Cuneiform reveals shared birthplace

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Assyriologists in Leiden have been conducting research into ancient clay tablets from the Middle East for 100 years already. What exactly do these clay tablets tell us? And why is Leiden such a good place to study them?

Professor of Assyriology Caroline Waerzeggers strides through the library of the Netherlands Institute for the Near East (NINO), dodging past students and bookshelves, before she comes to a sudden halt at a safe door. She fiddles with the lock, the thick door slides open and she enters a room not much bigger than a toilet.

The room may be small, but the cabinets contain a veritable treasure trove of academic information. This is the Böhl collection, a collection of 3,000 clay tablets ranging in age from 2,500 to 4,000 years old. Some of the tablets are the size of a bathroom tile, but most are not much bigger than a thumbnail.


‘It’s amazing to have such a fabulous collection,’ says Waerzeggers, as she picks up the odd clay tablet. Small lines have been etched into the tiles, as if someone has doodled stick men on them. In fact, this is cuneiform, a system of writing that people in the Middle East used to communicate with one another long before Christ was born. ‘The best way to learn this difficult writing system is to use real clay tablets. That’s why working with this collection is so valuable to our students.’

Back to the Tigris and Euphrates

Assyriology is the discipline that looks at these clay tablets and the cuneiform etched upon them. Cuneiform was used for a not inconsiderable 3,000 years in the Middle East, and many clay tablets are well preserved, offering a wealth of information about a period in which society fundamentally changed as new forms of state, religions and literature emerged. They transport you back to Mesopotamia and the fertile river system of the Tigris and the Euphrates.

The chair in Assyriology at Leiden is over 100 years old: the first professor of Assyriology was appointed in 1918. To mark this centenary, a conference is being held on 13 December with leading Assyriologists from Paris, Tel Aviv, Copenhagen, Heidelberg and New York.

Centre of the discipline

It all began in 1918 with Professor Gerard Jacobus Thierry, who specialised in the Old Testament and biblical languages such as Hebrew and Aramaic. He viewed his research through a very theological lens: alongside professor he was a minister for the Dutch Reformed Church. Assyriology wasn’t his prime concern. ‘I prefer to teach the language of Isaiah [an Old Testament prophet] than that of Sennacherib [an Assyrian king],’ he is supposed to have said.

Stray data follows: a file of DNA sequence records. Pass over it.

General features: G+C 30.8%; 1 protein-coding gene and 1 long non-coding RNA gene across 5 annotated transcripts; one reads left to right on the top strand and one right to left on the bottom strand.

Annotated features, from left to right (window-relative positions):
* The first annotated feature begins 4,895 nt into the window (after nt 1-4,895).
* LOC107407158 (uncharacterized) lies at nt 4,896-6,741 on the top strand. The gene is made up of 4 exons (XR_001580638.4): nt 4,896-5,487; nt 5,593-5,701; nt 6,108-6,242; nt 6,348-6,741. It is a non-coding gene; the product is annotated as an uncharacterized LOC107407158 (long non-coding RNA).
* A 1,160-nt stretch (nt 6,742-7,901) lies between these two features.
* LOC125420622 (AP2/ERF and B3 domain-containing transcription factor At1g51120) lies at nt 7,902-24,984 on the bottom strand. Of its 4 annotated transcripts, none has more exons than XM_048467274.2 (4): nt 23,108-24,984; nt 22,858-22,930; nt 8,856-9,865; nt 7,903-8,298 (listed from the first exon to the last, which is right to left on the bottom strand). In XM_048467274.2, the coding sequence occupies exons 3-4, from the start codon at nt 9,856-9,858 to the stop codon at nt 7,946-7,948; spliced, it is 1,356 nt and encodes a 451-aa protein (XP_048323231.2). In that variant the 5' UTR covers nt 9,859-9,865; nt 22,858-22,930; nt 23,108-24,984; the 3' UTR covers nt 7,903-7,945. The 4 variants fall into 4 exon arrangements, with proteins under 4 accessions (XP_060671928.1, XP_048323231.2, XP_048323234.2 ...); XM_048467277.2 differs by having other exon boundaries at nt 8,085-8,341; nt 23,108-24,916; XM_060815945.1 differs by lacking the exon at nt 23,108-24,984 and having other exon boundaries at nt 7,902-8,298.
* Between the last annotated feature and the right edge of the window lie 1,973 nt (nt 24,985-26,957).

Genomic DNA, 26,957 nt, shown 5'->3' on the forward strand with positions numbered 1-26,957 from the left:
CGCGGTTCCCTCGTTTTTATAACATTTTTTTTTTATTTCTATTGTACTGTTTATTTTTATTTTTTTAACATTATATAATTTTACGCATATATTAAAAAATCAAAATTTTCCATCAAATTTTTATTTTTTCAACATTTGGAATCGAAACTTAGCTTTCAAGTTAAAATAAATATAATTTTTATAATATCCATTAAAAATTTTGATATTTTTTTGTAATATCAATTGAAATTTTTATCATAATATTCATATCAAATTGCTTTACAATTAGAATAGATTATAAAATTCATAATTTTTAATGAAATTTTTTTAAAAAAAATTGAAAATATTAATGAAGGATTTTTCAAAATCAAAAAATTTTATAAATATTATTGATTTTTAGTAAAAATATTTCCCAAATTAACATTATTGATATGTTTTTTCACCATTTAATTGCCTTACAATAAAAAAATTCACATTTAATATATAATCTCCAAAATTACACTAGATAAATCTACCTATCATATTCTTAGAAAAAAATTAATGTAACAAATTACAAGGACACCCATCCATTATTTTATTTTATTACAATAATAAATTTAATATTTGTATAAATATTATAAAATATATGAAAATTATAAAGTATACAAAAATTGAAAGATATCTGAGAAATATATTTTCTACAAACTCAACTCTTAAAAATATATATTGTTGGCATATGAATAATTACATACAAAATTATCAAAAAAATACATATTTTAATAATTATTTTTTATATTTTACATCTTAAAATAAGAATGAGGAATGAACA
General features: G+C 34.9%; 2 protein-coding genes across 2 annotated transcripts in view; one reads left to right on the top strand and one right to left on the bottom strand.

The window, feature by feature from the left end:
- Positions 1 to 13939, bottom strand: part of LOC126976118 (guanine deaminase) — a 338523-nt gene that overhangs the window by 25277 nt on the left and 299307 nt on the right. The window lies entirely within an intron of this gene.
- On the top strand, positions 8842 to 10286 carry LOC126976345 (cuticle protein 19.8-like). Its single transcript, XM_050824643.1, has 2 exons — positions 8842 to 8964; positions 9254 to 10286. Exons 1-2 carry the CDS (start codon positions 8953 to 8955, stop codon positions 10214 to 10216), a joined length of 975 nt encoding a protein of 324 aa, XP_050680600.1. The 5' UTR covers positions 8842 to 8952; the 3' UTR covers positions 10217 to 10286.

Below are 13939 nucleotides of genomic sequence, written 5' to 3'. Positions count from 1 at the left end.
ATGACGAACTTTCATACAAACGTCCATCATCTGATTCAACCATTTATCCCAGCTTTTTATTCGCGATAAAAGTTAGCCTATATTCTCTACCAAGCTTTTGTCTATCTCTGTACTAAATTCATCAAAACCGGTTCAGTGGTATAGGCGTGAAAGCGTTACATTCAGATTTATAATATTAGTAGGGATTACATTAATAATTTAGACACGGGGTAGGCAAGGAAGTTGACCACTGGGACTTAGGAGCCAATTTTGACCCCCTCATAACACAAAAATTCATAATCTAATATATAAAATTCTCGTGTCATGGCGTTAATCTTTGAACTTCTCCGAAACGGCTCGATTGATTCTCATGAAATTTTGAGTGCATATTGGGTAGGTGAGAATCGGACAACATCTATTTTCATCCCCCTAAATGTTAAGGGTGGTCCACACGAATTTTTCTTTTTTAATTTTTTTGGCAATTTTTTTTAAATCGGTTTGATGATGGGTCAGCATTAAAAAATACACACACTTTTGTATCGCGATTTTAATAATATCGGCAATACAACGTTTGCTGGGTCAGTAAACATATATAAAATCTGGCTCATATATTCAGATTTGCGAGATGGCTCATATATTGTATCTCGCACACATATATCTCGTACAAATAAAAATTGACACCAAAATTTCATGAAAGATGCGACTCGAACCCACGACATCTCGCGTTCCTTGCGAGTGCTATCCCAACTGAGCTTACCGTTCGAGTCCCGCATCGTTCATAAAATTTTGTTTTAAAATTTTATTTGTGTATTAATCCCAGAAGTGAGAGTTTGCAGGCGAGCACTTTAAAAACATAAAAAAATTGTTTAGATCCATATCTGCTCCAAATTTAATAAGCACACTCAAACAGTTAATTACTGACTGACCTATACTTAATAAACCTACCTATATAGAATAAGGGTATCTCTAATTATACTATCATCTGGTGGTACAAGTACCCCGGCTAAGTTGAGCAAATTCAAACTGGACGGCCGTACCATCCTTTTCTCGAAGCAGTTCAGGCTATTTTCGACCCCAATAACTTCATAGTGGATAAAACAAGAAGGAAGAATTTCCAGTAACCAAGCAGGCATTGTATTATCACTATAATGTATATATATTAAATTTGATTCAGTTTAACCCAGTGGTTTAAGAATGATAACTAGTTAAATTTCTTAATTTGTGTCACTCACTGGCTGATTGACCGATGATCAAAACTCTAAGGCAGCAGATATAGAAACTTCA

This all changed in 1927, when Leiden gained an Austrian professor of Assyriology, with the mellifluous name of Franz Marius Theodor de Liagre Böhl, the namesake of the clay tablet collection. ‘You could say that that is when the Leiden school really began,’ says Waerzeggers. ‘Böhl was really good at conveying his fascination for the Promised Land and the clay tablets to his students and the general public. The press followed his every move. He could enthral people with his knowledge and was very charismatic. When he travelled to Egypt, he convinced the pilot of the plane to circle the pyramids at Gizeh one more time.’

In the decades that followed, Leiden earned a reputation as a centre for the study of cuneiform. And thanks in part to the good library and collaboration with the National Museum of Antiquities, the city is still one of the top in the discipline. Leiden University organises Rencontre Assyriologique Internationale conference once every ten years, an honour that otherwise is only bestowed on Paris. Waerzeggers: ‘Leiden has earned a permanent place in the spotlight, particularly when it comes to international collaboration. Both at home and abroad, Leiden is seen as one of the centres for our discipline.’

Not a mere curio

However, the future is not always certain, says Waerzeggers when we are back in her office. ‘A discussion is raging about whether Dutch universities offer too many small degree programmes. And Assyriology of all programmes is often used as the proverbial example of this. It sometimes seems as though people think we’re odd bods or über nerds with no relevance to society. But cuneiform isn’t a curio. It was used for longer than the current era.’

She means that there is so much more to study. The Assyriologists at Leiden like to seek connections with other disciplines. They like to use the technical knowhow of Delft University of Technology, for instance. Some time ago, they passed various clay tablets through a micro-CT scanner. These clay tablets are packed in a sealed envelope of clay, which means they can’t be read. Thanks to the CT-scan, the Assyriologists were able to get to the valuable information without opening the envelope. There are also plans to identify the authors of clay tablets by means of the fingerprints that they left behind in the clay.

‘Assyriology can also be of great value to Dutch education,’ Waerzeggers philosophises aloud. ‘Nowadays it’s all about the clash between people from different cultures and religions. In Mesopotamia, we have a shared birthplace of Europe and the Middle East.’

Written by Merijn van Nuland – Leiden University

Header Image Credit : Merijn van Nuland

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